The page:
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The Post First World War Popular Protests and the Making of Bombay’s Mill District

Dr. Robert Rahman Raman, Centre of Modern Indian Studies (CeMIS), University of Göttingen.

Location : LH3, LHC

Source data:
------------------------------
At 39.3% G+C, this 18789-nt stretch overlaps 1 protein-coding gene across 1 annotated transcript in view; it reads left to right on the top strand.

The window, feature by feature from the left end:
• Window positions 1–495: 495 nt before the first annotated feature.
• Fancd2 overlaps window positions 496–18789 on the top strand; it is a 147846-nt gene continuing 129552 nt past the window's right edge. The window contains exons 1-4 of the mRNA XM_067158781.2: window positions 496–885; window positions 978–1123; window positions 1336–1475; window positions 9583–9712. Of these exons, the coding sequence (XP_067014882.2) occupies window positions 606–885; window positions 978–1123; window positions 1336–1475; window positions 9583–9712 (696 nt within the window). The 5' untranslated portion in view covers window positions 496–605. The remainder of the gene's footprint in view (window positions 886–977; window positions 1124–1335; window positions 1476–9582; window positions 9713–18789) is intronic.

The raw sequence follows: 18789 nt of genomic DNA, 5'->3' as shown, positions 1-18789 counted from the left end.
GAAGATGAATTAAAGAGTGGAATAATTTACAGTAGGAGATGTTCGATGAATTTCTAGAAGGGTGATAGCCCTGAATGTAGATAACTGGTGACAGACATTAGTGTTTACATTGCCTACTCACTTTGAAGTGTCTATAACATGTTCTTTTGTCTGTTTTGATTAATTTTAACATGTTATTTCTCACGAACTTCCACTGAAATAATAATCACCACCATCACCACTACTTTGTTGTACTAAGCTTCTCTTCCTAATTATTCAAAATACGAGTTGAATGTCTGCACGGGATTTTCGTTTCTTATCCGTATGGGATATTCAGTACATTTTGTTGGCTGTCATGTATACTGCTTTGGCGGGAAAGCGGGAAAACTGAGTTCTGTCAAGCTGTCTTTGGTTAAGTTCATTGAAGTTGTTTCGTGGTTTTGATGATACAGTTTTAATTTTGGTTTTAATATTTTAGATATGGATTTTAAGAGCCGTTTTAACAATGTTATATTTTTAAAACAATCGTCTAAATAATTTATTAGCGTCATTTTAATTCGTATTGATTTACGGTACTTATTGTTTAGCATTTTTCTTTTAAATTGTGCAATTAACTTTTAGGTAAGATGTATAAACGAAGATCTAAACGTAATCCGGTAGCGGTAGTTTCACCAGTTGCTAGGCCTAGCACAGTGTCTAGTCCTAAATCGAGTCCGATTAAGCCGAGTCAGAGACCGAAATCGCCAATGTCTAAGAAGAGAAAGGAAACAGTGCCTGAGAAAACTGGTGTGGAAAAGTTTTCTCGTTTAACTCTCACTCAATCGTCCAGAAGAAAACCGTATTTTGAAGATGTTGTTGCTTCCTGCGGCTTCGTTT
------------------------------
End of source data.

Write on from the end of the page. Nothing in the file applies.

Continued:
The paper examines the unprecedented strike movements and popular mobilisations that unfolded in the post-war period. Workers’ collective actions emerged as a significant strand of popular mobilisation, which challenged the spatial segregation practiced by the colonial government in the civic arena. Moving away from the writings of Ravinder Kaur and Jim Masselos, the paper demonstrates workers’ awareness towards collective interests and economic precariousness and an ability to organise and sustain industrial actions on an unprecedented scale through evolving modes of collective performances. These new forms of public protests shaped during the strikes, and Rowlatt satyagraha not just saw the emergence of working-classes as a new political force in the city but furthermore marked the frontiers of Bombay’s mill district and gave the socially heterogeneous neighbourhood a distinct moral and political meaning. The paper integrates the story of workers’ visibility on the city’s urban landscape with other political strands and suggests that the Gandhian method of Satyagraha sought to confine the radical potential of labour radicalism and form of urban protests.

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